Strengths and Weaknesses

By Leslie Interiano, Launch Specialist

Life is short and yet we spend it worrying constantly about everything.  And the worrying starts when we are very young.  Look around! Most of our children, teens and young adults, stress constantly. They compare themselves against the expectations of others, against their own overblown expectations and most of the time, the result of this comparison is not positive.

What is the best medicine for this stress?  Are there any preventive measures that can be taken to better prepare our children for the world they live in?

I believe the key to this issue is found in self-acceptance.  Though it sounds too adult and complicated to apply to those who are young, the truth of the matter is that unless our children can see themselves for who they are, they will continue to want to be who they are not.

Therefore, we should engage our children in conversations that help them define their strengths and their weaknesses.  A child needs to understand early on that he/she is the “perfect” balance of strengths and weaknesses.    Some super heroes fly while others have super strength.   And it is in that unique set of qualities that the child should find empowerment.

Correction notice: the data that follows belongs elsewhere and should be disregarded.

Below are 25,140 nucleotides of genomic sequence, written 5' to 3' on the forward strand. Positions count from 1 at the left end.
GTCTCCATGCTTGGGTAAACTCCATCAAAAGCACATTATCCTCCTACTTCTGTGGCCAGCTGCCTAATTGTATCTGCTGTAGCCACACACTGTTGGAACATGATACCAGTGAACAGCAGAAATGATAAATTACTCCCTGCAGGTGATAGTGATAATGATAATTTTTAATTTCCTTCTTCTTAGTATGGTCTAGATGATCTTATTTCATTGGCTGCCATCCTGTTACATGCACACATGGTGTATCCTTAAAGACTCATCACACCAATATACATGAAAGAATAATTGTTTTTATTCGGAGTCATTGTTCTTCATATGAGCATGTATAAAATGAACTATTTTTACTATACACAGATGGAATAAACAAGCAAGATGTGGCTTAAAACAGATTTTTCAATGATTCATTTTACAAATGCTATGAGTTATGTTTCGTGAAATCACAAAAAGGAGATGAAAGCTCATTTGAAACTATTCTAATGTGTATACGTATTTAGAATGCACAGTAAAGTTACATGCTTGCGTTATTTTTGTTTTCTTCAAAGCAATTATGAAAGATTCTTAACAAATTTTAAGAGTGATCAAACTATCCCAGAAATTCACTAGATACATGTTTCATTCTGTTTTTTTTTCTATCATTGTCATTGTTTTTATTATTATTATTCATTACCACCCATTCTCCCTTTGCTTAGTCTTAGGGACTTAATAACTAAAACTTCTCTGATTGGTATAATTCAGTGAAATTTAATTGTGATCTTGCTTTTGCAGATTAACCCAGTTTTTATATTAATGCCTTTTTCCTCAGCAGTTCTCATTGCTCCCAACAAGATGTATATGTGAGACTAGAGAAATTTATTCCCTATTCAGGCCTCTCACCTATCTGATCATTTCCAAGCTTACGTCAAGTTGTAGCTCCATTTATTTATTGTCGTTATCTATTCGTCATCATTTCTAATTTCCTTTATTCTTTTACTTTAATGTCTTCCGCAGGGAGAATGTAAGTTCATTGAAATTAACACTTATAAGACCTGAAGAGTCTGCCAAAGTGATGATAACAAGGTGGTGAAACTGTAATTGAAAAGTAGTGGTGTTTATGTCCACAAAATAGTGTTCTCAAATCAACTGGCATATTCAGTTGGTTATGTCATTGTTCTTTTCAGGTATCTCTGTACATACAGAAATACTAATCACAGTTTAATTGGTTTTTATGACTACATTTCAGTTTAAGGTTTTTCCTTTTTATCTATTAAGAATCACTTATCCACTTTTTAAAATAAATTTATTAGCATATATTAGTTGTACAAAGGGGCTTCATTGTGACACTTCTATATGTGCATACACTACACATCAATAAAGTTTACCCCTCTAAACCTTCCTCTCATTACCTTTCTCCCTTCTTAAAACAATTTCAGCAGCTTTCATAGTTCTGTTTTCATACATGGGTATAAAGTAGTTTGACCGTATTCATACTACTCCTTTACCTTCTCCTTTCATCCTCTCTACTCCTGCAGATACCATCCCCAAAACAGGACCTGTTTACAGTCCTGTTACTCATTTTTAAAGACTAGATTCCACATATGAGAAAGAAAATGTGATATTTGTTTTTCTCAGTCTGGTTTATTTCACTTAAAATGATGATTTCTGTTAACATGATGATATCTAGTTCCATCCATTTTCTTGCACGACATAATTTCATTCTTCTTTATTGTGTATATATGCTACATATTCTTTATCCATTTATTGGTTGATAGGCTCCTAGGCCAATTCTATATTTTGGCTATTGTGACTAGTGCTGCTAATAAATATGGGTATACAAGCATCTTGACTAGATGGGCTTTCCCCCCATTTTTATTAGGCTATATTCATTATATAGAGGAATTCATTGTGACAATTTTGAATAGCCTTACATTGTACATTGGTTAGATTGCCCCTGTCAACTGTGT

It is crucial for pre-teens, teenagers and young adults to internalize this important concept.  They are at risk of succumbing to negative influences if they do not define themselves and if they are not ready to stand by that definition.  They should be asked:

  • What do you think you are good at?
  • Why do you think that?
  • Are there any areas that you think you could improve on?
  • Why do you think that?

This situation materialized for me this weekend during a conversation with a fellow mother.  Her youngest daughter, age 11, stresses out constantly about her grades and about her ability to cope with academic pressure.  Her grades are good and she should not be worrying. However, she has established a negative comparison that has made her unsure about her abilities.  If I could sit down with her, I would ask her to make a list of her strengths and would encourage her to think about the uniqueness of her qualities.  With that list in hand, we would talk about where she wants to go, where she sees herself and how to get there.  At the end of the conversation, she would know about her strengths, she would be able to talk about them and she would have a clear vision of herself and her path.

I cannot emphasize enough the importance of this concept.  I try to engage my girls quite frequently in this type of dialogue.  It may not always go smoothly, but I know that I have planted a seed in their minds.  They will be more open to noticing a compliment, taking criticism and turning it into positive action, to making a good decision and avoiding the pitfalls that may come from social pressures.